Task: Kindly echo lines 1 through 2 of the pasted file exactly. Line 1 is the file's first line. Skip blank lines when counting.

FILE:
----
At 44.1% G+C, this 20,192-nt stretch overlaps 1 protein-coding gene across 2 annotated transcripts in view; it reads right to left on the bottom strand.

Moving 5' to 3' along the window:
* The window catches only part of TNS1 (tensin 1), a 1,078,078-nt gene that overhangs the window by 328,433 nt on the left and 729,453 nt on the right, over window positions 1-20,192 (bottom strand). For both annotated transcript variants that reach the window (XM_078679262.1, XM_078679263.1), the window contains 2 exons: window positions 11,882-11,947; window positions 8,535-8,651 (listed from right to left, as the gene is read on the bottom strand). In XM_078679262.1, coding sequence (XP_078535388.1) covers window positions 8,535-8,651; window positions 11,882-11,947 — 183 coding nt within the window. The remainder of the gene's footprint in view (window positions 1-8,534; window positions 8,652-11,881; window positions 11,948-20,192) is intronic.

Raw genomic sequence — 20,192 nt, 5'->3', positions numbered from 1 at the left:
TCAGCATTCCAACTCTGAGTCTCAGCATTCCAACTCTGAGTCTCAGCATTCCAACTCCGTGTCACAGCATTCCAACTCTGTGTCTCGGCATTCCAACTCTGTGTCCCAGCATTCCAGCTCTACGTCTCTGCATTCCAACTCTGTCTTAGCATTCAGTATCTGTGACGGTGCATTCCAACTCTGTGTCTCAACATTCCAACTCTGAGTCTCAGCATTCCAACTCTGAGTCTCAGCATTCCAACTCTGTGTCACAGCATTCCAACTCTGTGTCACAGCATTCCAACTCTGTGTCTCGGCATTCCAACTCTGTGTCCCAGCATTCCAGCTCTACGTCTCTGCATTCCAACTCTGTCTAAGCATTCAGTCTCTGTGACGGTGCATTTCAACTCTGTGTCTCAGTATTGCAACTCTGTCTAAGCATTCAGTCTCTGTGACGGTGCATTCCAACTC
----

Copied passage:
At 44.1% G+C, this 20,192-nt stretch overlaps 1 protein-coding gene across 2 annotated transcripts in view; it reads right to left on the bottom strand.

Moving 5' to 3' along the window: